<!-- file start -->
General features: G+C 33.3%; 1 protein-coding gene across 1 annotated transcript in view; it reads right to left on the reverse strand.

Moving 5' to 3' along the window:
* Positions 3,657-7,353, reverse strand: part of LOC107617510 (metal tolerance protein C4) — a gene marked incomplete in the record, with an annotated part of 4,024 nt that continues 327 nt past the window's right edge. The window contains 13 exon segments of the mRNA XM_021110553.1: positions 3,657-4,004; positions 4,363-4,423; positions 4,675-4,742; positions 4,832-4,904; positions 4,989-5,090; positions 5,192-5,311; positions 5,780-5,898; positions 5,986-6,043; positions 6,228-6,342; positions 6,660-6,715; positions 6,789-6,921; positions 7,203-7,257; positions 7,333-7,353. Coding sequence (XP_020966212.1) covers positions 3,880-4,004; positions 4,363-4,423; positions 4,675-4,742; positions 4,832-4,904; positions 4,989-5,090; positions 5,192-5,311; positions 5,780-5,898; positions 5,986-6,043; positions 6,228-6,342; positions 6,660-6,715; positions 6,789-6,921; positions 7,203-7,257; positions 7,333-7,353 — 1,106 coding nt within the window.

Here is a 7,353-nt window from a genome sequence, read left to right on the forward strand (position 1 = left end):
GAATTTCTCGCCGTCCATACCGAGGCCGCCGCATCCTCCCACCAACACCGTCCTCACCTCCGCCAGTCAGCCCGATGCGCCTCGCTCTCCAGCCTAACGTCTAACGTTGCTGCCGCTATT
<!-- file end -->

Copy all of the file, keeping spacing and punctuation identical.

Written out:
General features: G+C 33.3%; 1 protein-coding gene across 1 annotated transcript in view; it reads right to left on the reverse strand.

Moving 5' to 3' along the window:
* Positions 3,657-7,353, reverse strand: part of LOC107617510 (metal tolerance protein C4) — a gene marked incomplete in the record, with an annotated part of 4,024 nt that continues 327 nt past the window's right edge. The window contains 13 exon segments of the mRNA XM_021110553.1: positions 3,657-4,004; positions 4,363-4,423; positions 4,675-4,742; positions 4,832-4,904; positions 4,989-5,090; positions 5,192-5,311; positions 5,780-5,898; positions 5,986-6,043; positions 6,228-6,342; positions 6,660-6,715; positions 6,789-6,921; positions 7,203-7,257; positions 7,333-7,353. Coding sequence (XP_020966212.1) covers positions 3,880-4,004; positions 4,363-4,423; positions 4,675-4,742; positions 4,832-4,904; positions 4,989-5,090; positions 5,192-5,311; positions 5,780-5,898; positions 5,986-6,043; positions 6,228-6,342; positions 6,660-6,715; positions 6,789-6,921; positions 7,203-7,257; positions 7,333-7,353 — 1,106 coding nt within the window.

Here is a 7,353-nt window from a genome sequence, read left to right on the forward strand (position 1 = left end):
GAATTTCTCGCCGTCCATACCGAGGCCGCCGCATCCTCCCACCAACACCGTCCTCACCTCCGCCAGTCAGCCCGATGCGCCTCGCTCTCCAGCCTAACGTCTAACGTTGCTGCCGCTATT